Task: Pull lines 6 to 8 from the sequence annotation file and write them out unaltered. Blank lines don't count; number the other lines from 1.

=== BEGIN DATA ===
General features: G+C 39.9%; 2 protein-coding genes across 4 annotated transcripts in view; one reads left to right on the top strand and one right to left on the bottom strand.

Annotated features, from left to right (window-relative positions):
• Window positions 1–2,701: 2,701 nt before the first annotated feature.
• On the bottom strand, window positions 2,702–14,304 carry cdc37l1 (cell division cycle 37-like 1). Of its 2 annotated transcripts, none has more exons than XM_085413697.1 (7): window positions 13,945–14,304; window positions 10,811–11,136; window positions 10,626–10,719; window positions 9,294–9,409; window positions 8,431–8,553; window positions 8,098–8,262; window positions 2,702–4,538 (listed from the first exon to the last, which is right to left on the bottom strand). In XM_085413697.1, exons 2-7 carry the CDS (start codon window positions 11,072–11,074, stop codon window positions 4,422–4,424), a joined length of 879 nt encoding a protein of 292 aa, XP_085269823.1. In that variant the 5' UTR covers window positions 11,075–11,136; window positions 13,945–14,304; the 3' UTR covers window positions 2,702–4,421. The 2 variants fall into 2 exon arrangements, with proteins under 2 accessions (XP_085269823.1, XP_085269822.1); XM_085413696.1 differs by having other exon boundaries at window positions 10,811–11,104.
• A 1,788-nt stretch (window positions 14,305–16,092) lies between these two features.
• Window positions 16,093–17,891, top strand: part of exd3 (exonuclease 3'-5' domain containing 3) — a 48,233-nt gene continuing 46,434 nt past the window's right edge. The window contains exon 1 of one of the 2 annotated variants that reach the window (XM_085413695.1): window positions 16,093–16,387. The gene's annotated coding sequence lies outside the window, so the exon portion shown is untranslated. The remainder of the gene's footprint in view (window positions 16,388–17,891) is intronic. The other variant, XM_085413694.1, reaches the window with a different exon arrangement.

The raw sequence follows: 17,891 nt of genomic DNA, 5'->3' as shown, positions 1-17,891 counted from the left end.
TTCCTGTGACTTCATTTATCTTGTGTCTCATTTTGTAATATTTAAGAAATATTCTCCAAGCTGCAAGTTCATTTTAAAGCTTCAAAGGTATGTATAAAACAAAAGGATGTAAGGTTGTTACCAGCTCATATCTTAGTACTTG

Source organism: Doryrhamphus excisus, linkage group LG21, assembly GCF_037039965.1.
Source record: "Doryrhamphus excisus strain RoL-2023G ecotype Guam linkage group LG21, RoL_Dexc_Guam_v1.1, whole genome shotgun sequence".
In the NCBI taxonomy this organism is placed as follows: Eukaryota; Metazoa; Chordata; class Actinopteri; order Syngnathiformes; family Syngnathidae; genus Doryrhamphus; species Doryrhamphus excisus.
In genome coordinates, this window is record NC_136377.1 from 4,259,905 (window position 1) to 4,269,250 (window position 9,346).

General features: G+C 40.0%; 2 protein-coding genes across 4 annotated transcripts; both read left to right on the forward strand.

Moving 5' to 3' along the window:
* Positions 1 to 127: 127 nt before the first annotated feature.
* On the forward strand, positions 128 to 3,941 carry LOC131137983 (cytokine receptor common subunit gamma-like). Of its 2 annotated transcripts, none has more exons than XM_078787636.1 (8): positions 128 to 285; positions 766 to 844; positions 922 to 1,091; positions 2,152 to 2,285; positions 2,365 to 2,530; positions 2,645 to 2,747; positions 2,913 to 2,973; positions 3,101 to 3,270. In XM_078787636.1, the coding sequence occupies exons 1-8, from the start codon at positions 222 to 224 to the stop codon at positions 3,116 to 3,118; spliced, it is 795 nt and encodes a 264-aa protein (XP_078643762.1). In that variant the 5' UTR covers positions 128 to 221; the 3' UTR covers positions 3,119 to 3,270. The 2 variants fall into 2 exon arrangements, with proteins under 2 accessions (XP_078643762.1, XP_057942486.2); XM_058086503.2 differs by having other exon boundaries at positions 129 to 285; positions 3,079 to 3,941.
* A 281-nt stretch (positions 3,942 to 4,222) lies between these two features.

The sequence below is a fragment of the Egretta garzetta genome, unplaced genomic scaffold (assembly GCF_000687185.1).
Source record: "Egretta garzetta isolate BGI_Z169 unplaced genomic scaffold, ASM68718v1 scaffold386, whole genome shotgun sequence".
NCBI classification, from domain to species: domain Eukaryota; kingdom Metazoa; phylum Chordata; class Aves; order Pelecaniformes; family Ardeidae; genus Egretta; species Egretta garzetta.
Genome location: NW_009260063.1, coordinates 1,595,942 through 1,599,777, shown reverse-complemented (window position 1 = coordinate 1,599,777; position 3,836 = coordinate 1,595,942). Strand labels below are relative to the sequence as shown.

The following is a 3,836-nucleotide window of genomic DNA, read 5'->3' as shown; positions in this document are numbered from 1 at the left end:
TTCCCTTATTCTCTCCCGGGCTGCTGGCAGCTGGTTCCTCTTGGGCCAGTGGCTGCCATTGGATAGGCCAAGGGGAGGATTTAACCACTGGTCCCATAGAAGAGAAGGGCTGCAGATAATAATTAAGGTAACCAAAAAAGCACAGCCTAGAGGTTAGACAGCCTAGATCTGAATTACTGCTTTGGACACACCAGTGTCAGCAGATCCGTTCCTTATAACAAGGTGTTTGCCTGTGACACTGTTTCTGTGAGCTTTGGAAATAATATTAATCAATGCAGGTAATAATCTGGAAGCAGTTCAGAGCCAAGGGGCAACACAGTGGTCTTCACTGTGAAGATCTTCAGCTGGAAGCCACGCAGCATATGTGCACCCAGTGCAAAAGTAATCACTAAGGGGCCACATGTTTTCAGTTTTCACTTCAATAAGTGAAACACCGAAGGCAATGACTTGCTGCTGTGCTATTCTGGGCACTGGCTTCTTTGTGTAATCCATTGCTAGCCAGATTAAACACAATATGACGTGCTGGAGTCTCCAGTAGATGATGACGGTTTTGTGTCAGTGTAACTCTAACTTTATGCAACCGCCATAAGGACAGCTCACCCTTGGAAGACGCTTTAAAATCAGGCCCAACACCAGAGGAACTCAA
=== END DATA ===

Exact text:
• Window positions 16,093–17,891, top strand: part of exd3 (exonuclease 3'-5' domain containing 3) — a 48,233-nt gene continuing 46,434 nt past the window's right edge. The window contains exon 1 of one of the 2 annotated variants that reach the window (XM_085413695.1): window positions 16,093–16,387. The gene's annotated coding sequence lies outside the window, so the exon portion shown is untranslated. The remainder of the gene's footprint in view (window positions 16,388–17,891) is intronic. The other variant, XM_085413694.1, reaches the window with a different exon arrangement.

The raw sequence follows: 17,891 nt of genomic DNA, 5'->3' as shown, positions 1-17,891 counted from the left end.
TTCCTGTGACTTCATTTATCTTGTGTCTCATTTTGTAATATTTAAGAAATATTCTCCAAGCTGCAAGTTCATTTTAAAGCTTCAAAGGTATGTATAAAACAAAAGGATGTAAGGTTGTTACCAGCTCATATCTTAGTACTTG